Later on, Desi and Marnie are at a meeting with a music label. While three executives are listening to their demo, Desi acts touchy-feely towards Marnie, which is a jerk move and unprofessional behavior in equal measure.  The feedback the duo gets from the label employees is that there is a big ball to get rolling, then the conversation takes a turn when Marnie and Desi are inquired about their relationship. Desi “pulls a Jessa”  and replies that they are not a couple and that he has a girlfriend; he even tag lines Clementine. Marine’s increasing tension is evident, so much so that she even asks for a cigarette, but Desi practically decides for her that she won’t smoke. The whole scene is awkward, alas telling. 

Once the casual meeting at the label is over, Desi confronts Marnie. She makes clear how thrilled she is about their potential musical development; however, she expresses her discomfort towards being his mistress. I believe this is the most articulate she has been while talking to anyone of the male gender. In response, Desi delivers a very polished  douchebag speech. Like most proficient players, he makes a few good points, even though he is being condescending and insensitive to Marnie’s feelings. Instead of falling for Desi’s spiel, she says she knows what she wants, only he’s not offering it to her. For the first, and hopefully not last time this season, Marnie vindicated herself.

Jessa and Adam, whose bond has solidified, have a heart to heart about their respective sobriety birthdays. Their new friendship makes total and absolute sense, and they hit that sweet spot where they are not sugar coating anything but are not being cruel to each other either. Their dialogue seems to flow organically.  On a different note, within their conversation, there is a brief mention of a “whatsherface”; however, that is pretty much all that is revealed, since Jessa has the urge to pee and does so on the street, only to be caught by the police. In true Jessa fashion, she rips her $50 fine and citation and is subsequently handcuffed. Because she resists the arrests and exaggerates the whole situation, she gets Adam to react. Bottom line: they both get a ride to the precinct. There is a look in Jessa’s eyes, while she is being held against the police car, that unveils her thrill-sealing nature; in parallel, Adam seems concerned.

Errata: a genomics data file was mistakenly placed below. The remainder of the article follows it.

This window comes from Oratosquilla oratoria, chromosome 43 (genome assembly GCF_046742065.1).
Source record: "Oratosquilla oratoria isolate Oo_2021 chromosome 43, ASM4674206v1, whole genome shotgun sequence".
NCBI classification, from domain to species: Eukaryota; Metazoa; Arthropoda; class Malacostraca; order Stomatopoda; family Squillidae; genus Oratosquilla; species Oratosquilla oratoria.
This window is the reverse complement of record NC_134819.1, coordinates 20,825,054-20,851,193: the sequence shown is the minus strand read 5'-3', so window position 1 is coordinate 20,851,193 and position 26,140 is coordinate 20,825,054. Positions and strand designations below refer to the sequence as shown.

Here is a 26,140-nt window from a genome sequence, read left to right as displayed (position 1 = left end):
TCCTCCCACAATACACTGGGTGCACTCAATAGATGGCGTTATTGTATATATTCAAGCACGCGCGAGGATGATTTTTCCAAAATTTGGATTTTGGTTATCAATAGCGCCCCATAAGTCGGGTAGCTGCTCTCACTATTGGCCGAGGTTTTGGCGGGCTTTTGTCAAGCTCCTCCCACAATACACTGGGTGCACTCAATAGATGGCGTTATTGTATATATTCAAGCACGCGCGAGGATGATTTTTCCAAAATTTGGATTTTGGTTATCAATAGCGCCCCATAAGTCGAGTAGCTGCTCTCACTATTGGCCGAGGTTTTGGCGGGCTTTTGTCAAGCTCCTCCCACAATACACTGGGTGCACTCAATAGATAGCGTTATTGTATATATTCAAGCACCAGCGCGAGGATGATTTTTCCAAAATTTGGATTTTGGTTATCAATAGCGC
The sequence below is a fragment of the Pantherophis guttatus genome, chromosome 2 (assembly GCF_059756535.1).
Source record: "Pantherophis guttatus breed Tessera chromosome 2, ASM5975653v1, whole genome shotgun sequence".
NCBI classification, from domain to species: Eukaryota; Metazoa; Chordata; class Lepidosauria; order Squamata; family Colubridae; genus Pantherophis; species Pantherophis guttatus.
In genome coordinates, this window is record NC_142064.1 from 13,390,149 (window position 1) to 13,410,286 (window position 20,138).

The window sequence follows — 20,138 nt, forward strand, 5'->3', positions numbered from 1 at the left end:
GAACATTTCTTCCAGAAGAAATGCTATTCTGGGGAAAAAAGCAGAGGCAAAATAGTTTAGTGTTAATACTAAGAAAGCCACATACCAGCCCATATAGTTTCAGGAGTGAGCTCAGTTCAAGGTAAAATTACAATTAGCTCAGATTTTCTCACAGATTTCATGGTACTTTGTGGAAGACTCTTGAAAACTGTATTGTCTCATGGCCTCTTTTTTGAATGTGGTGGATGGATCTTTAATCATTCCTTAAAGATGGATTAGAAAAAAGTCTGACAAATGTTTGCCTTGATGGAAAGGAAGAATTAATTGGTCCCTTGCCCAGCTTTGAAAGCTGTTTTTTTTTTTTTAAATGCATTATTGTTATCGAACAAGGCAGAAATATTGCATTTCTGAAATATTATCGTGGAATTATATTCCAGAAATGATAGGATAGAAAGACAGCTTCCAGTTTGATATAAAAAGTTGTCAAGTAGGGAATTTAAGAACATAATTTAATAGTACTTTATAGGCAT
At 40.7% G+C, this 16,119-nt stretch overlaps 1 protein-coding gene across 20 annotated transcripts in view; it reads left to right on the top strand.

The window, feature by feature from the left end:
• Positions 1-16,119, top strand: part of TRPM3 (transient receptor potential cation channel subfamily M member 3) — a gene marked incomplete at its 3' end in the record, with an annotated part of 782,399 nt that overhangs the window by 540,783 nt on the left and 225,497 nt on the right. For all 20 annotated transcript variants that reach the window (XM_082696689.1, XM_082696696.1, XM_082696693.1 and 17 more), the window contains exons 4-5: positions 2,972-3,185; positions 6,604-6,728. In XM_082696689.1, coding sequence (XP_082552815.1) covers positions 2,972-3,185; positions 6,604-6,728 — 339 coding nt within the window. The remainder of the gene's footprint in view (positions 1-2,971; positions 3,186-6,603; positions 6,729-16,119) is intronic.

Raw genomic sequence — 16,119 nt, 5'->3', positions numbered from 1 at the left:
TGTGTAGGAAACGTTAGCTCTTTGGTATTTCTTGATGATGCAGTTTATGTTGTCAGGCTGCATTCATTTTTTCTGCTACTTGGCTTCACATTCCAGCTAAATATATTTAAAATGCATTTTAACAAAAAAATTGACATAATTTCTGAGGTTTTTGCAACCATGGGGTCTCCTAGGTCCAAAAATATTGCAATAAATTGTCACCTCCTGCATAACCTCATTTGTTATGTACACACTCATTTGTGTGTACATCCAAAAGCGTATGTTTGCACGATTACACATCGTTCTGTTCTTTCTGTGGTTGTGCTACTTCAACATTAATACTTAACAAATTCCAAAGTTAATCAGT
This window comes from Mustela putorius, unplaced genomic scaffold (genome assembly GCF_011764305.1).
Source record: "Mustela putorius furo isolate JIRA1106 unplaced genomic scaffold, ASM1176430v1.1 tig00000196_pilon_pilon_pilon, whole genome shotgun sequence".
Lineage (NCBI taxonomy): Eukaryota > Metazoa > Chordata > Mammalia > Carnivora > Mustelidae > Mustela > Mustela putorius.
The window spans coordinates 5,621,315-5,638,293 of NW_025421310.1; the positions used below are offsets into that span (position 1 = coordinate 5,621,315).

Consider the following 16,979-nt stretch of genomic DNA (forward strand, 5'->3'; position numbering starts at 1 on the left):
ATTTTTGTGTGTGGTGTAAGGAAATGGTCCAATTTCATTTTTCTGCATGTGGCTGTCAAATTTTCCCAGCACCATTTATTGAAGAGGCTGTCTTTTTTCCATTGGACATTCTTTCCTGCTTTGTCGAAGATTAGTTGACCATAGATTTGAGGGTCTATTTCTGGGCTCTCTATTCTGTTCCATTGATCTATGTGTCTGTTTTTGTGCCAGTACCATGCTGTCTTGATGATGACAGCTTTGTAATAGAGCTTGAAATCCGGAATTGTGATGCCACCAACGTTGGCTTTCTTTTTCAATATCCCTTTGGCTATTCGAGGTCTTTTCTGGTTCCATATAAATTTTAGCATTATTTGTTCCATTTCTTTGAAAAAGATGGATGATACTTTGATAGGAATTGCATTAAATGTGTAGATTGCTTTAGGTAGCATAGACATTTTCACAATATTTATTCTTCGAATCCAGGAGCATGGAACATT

Back in Iowa, Hannah and Elijah attend to a poets’ party. While he seems to be the life of the party and takes pics of everyone and everything, Hanna’s sidekick explains that. for a change, instead of taking selfies, he is trying to see what happens when he turns the camera around. Hannah doesn’t listen to what are, quite possibly, the most inspiring words she has been given in a long time, and instead complains that everyone says she is privileged to be there, even though she is not inspired. Her words have a whiny tone to them, yet it is in plain sight that she feels pressured by a  basic problem: writers write. She is a writer, who is not writing.  Having given the best insight he could have offered before he knew it was needed, this time Elijah simply confronts her, promising that in the end everything works out the way it should.

Subsequently, Hannah feels uncomfortable yet again among her workshop peers, which leads to her starting a rant about the excessive expectations put on female authors.   Her rhetoric escalates to the point where she ends up doing a live verbal takedown of every single member of  the writers workshop. Hannah’s actions prove to be a debacle of epic proportions, but that doesn’t register with her while she is digging her own grave,. In fact, she seems to be enjoying critiquing her classmates for no good reason. Like Taylor Swift would state, she is behaving “casually cruel in the name of being honest.” Afterwards, she claims that she wants them all to be honest together. Her suggestion is met by radio silence. The unlikely heroine takes that hint and leaves. The group, breaking the grace of their initial silence, deem her their own Lindsay Lohan.